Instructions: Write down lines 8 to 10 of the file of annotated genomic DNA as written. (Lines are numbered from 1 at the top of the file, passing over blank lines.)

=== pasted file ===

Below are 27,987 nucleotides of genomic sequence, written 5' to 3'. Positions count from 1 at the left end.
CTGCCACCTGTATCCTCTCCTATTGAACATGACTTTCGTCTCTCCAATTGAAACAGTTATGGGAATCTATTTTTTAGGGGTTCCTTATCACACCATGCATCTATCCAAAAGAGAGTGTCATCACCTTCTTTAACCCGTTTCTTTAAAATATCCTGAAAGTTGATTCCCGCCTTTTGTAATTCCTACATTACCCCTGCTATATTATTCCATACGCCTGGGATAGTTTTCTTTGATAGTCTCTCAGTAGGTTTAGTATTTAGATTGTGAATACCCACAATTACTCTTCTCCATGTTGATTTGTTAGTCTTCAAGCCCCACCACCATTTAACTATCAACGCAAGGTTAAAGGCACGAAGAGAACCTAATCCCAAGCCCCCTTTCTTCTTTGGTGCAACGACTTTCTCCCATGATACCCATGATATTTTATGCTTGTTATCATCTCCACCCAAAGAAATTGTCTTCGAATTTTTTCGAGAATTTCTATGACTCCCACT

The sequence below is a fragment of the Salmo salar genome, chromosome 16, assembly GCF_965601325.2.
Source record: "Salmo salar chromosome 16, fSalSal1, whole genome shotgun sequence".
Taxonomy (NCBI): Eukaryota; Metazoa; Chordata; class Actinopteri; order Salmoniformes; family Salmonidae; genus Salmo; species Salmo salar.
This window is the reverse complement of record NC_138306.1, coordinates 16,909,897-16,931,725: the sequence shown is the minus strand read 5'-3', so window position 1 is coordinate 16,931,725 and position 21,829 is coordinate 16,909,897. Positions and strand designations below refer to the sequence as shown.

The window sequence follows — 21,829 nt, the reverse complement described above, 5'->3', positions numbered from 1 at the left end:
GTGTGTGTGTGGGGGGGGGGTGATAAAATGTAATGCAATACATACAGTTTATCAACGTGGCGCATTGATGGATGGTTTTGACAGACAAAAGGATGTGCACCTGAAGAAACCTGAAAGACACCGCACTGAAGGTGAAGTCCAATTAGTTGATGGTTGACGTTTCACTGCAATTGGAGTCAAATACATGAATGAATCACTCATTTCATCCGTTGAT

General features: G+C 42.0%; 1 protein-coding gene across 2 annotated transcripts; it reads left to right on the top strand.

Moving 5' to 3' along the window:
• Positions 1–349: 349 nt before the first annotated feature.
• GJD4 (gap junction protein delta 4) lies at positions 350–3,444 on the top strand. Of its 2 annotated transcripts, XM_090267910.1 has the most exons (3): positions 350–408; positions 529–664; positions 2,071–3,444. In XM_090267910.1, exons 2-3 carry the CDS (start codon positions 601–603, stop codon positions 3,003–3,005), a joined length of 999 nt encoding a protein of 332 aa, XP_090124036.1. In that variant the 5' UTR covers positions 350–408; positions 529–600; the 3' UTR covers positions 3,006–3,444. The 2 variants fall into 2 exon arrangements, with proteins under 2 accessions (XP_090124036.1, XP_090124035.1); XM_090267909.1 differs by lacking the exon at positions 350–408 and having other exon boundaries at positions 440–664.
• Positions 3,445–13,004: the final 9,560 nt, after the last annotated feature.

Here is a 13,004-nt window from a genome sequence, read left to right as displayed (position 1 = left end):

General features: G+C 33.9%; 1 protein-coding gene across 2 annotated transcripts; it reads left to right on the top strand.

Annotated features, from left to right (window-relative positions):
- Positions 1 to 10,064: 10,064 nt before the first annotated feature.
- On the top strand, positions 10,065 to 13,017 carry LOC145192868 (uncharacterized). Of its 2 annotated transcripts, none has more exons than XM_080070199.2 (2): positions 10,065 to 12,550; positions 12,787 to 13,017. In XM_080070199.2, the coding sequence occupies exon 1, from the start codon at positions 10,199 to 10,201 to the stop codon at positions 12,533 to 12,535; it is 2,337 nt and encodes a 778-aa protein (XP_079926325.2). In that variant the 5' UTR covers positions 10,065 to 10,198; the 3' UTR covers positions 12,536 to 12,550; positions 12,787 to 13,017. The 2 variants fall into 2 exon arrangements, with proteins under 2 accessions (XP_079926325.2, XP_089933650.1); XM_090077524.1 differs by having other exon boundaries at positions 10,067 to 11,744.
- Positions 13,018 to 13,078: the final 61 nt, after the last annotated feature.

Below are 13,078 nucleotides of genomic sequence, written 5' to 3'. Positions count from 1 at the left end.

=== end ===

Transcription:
GTGTGTGTGTGGGGGGGGGGTGATAAAATGTAATGCAATACATACAGTTTATCAACGTGGCGCATTGATGGATGGTTTTGACAGACAAAAGGATGTGCACCTGAAGAAACCTGAAAGACACCGCACTGAAGGTGAAGTCCAATTAGTTGATGGTTGACGTTTCACTGCAATTGGAGTCAAATACATGAATGAATCACTCATTTCATCCGTTGAT

General features: G+C 42.0%; 1 protein-coding gene across 2 annotated transcripts; it reads left to right on the top strand.

Moving 5' to 3' along the window: